We think half the people who buy fishing boats just enjoy the macho look. Grady-White gets that. But don’t think boats such as the Canyon 326 are not tournament-ready fishing machines as well as luxurious.
Interior and Accessories
The helm is wide and protected by an even wider hardtop supported by a color-matched superstructure that hugs the helm, making fore and aft passage easy. Triple bucket seats with footrests, armrests and flip-up bolsters accommodate riders of any size, who are protected from the weather by an aircraft-quality acrylic windshield. Each of the three helm seats adjust fore and aft for comfort and optimum visibility.
Forward seating options include a lounge on the front of the console, and a pair of forward lounges complete with foldaway seatbacks, enabling comfortable forward-facing reclining. The cushions can be stowed when fishing action is apt to fill the bow.
In the cockpit, a double couch folds out of the transom, converting coaming bolsters to seating. It does so easily too, without requiring you to reach over or fumble with latches. It snaps away just as easily.
Want the cockpit shaded? Press a button and out slides Grady’s SureShade ($9,085) for sun protection. The top is specially designed to enclose the shade in its sleek structure. The hardtop underside can be color-matched to your hull, but some prefer to keep it Grady’s standard hull color to more closely match the superstructure, hatches and speaker covers.
Technology is king today, and Grady nods to it by ensuring there is enough dash space to accommodate two or three GPS -displays. Our test boat was equipped with two large and optional Garmin units, and they were equipped with chirp, DownVu and SideVu sonar for maximum fish-finding capability. Grady-White can install your audio system at the factory, and on our test boat it did so with Fusion equipment. Thanks to the system’s digital signal processing, the sound is clear, sweet and heart-throbbing at any speed. A small cubby near the helm can hold smartphones, and two USB ports inside it provide charging and audio connectivity. LED lighting helps you find the slots in the early morning hours.
Even more technology awaited us in our test boat, thanks to Yamaha’s power options. First, the dual 300 hp motors provided ample power and exciting speed. They trolled nicely as well. Yamaha’s optional Helm Master joystick steering ($20,550) offers Set Point and Drift Point features in addition to easy docking in tight spaces. Set Point holds the boat in a specific place, and Drift Point keeps the boat in a constant heading, allowing it to drift with the wind or current. Not enough buttons to push for you? Then you can use Grady’s optional bow thruster ($7,500). Helm Master steering and a bow thruster are nice to have, but we also noted the 326 was well-behaved in close quarters using just the throttles in forward and reverse as the situation demands.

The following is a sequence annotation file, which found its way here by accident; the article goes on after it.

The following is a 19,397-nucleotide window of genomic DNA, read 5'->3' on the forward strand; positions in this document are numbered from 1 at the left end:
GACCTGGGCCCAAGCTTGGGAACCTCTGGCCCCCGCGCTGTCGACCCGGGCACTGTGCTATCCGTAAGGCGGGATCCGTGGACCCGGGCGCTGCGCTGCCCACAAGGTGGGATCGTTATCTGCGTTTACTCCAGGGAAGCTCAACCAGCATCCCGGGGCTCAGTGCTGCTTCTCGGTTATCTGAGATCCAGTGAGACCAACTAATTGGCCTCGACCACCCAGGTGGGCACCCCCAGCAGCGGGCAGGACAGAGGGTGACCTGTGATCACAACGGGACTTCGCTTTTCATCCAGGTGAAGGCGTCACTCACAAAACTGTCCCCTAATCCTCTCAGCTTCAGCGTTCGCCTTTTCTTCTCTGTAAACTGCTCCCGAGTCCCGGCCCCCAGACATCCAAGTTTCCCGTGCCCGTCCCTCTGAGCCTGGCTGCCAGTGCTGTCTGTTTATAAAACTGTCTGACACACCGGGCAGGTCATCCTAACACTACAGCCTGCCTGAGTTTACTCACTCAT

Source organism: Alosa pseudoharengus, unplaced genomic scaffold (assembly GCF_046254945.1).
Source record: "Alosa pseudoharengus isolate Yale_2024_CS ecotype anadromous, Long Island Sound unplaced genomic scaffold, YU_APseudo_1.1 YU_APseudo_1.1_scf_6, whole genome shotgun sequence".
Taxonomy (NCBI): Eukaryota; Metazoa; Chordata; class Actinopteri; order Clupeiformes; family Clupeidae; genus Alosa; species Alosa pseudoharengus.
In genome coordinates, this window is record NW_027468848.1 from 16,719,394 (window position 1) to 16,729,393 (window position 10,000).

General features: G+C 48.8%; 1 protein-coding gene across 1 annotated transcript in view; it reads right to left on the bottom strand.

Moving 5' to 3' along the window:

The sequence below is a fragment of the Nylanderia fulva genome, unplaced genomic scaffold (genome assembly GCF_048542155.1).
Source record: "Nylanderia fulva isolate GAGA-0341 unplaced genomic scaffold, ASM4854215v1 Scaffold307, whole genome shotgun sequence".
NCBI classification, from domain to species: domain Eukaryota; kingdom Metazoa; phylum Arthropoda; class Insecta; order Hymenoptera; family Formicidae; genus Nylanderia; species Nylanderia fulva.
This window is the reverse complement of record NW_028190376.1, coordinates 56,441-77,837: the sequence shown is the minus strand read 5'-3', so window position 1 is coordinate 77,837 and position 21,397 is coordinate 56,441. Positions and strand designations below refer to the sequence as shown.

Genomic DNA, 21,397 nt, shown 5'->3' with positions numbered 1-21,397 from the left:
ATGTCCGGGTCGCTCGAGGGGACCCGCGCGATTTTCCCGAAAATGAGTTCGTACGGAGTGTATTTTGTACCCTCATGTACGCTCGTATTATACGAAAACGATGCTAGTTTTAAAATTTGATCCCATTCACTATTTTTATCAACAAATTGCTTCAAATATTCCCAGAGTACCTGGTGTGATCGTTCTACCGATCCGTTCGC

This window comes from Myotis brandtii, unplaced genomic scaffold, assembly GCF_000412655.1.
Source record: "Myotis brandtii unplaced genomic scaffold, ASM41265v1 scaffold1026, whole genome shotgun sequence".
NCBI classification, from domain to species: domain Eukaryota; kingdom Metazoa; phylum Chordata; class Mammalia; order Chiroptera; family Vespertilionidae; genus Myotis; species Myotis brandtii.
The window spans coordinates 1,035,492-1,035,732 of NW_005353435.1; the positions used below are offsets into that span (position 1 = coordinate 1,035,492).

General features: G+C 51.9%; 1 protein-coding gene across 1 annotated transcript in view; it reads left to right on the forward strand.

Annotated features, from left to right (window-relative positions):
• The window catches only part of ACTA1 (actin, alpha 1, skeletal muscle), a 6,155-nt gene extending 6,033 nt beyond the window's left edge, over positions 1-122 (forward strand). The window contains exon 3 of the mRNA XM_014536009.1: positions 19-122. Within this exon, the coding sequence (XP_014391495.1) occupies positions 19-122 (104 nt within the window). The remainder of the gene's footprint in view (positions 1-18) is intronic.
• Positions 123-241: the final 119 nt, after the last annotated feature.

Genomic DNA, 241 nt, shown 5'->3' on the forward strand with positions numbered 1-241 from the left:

Regulator Boats also offers Yamaha propulsion and accessories, and it’s natural to compare the Grady with its 31 ($339,995 base with 300 hp Yamaha outboards). In spite of the model number, the boat checks in at 31 feet, 4 inches before the outboard bracket, and has a beam of 10 feet, 4 inches compared to the Grady’s 10 feet, 9 inches, making the footprints similar. Also built in North Carolina, Regulator’s rugged reputation boasts less brightwork but no less luxury, with a similar list of available options.
Yet beneath Grady’s skipper-pleasing technology are creature comforts trimmed in brightwork. A large changing room, flushing head and freshwater shower plus battery switches are below, along with easy access to helm-station electronics. A number of storage cabinets are also handy.
Topside again, behind the triple bucket helm seats, are a freshwater sink, cooler and an optional electric refrigerator ($2,570). So far, sunset cruisers, beachcombers and sightseers are happy, but here’s where Grady sets the hook on fishermen.
There are eight gunwale rod holders on each side, and a shotgun rod holder is available in the transom, along with plenty of undergunwale storage and rocket launchers, and even four tuna-stick stands in the console for locking those extra-expensive machines away. And the hardtop is ready to receive optional outriggers. Altogether, we found 24 rod holders on board. The optional tow pylon can take the place of a shotgun rod holder if preferred.
Live bait is kept in a standard 32-gallon livewell on the transom, and the ice box on the leaning-post station can be converted to a 38-gallon baitwell too. Tackle-box storage under the livewell (or ice box, per request) makes the console a prep station for fishing rigs, and the freshwater sink assists.
When your gaff man tucks his toes under the gunwale railing and sticks that whopper, you can choose to pull it in through the transom tuna door or the portside dive door. The sunbathers aboard may just drop their lotion and pick up fishing rods of their own.
How We Tested
- Engines: Twin Yamaha F300
- Drive/Props: Outboard/Yamaha SWS II SDS 15 1/2″ x 17″ 3-blade stainless steel
- Gear Ratio: 1.75:1 Fuel Load: 160 gal. Crew Weight: 400 lb.
- Transom door, portside boarding door and removable dive ladder are all handy.
- Transom fish box is deep and long for wahoo, mahi, tuna and kings.
- Remote seacock levers—a Grady specialty—are easy to reach and operate.
- Grady doesn’t factory-install navigation electronics, but that does leave the owner with more brand options.
- Dive-door ladder is sturdy and useful, but a little awkward to install.
Pricing and Specs
|Price:||$306,945 (base including test power and Helm Master joystick)|
|Displacement:||8,500 lb. (without engines)|
|Transom Deadrise:||20 degrees|
|Fuel Capacity:||327 gal.|
|Available Power:||Twin Yamaha outboards 300 to 350 hp|